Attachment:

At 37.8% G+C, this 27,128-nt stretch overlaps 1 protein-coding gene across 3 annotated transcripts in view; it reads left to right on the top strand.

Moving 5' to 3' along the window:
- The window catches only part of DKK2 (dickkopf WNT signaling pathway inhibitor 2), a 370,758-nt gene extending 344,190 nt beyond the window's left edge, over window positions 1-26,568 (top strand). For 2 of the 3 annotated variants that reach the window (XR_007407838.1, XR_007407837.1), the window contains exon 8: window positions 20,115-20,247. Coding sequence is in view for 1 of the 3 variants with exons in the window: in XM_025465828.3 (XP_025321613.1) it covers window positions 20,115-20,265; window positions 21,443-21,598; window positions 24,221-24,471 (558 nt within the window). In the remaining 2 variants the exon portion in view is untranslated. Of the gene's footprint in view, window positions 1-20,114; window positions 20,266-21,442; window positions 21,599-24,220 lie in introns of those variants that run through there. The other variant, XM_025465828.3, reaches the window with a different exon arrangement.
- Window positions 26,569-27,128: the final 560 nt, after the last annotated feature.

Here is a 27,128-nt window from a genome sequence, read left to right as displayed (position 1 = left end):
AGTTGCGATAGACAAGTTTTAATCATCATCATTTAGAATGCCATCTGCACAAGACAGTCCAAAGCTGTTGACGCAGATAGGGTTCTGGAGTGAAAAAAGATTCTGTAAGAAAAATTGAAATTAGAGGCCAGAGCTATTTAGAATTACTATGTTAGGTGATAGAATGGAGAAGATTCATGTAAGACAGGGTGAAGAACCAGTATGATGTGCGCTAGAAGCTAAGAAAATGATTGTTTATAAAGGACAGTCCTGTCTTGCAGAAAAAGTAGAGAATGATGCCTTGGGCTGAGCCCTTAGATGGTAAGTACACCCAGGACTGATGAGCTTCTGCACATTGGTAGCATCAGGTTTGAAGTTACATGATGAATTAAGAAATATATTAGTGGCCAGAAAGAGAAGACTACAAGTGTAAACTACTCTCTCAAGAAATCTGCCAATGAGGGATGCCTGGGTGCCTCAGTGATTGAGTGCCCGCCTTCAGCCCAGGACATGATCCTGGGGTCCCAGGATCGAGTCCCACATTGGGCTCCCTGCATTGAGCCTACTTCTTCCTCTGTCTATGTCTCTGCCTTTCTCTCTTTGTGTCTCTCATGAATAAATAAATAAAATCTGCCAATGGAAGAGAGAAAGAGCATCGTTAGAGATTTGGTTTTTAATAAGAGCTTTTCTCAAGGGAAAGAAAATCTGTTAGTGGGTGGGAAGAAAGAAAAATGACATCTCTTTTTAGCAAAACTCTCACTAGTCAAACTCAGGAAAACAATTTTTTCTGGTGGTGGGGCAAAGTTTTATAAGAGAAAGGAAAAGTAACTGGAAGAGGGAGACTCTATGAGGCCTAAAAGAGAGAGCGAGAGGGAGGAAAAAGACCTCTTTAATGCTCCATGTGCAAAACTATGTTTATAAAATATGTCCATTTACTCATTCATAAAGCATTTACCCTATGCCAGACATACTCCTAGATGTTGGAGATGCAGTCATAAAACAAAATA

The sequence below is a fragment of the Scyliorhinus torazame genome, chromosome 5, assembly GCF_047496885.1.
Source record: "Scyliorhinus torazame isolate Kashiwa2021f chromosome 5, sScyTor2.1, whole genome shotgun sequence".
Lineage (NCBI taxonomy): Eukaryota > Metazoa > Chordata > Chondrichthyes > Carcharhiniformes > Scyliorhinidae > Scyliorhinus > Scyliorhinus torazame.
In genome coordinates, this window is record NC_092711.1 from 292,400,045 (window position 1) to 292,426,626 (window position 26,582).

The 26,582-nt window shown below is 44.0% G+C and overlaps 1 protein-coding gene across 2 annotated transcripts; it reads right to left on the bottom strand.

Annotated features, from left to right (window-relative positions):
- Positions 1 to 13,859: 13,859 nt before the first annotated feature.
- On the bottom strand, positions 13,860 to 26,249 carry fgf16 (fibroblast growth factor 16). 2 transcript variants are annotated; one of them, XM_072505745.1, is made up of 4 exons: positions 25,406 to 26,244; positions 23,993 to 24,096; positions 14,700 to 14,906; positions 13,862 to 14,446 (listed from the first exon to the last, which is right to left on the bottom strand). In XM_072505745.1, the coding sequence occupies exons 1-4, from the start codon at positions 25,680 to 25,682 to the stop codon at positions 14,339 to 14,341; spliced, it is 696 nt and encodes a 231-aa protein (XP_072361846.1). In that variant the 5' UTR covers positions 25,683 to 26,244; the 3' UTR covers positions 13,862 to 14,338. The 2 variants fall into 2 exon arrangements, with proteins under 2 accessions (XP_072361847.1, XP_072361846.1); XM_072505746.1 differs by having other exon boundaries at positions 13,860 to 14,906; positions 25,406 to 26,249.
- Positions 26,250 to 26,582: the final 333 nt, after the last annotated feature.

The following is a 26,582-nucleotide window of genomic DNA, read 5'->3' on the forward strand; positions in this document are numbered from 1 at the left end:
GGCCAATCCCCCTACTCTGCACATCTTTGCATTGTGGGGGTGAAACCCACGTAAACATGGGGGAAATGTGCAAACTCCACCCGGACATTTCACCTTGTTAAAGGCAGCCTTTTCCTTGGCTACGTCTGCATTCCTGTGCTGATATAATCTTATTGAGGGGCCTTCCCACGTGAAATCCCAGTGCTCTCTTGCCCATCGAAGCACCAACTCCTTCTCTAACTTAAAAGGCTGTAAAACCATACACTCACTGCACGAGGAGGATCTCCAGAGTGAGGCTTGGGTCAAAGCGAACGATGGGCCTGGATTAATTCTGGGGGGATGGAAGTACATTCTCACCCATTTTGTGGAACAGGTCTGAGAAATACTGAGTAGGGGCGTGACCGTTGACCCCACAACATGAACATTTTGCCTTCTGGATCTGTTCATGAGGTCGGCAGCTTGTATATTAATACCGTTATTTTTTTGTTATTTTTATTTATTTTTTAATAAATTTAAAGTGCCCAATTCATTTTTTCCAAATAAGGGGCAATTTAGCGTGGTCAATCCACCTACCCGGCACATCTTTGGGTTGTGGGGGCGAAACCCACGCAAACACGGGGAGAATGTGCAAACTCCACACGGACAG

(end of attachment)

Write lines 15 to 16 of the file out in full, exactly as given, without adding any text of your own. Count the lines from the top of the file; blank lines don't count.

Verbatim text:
- Positions 26,250 to 26,582: the final 333 nt, after the last annotated feature.

The following is a 26,582-nucleotide window of genomic DNA, read 5'->3' on the forward strand; positions in this document are numbered from 1 at the left end: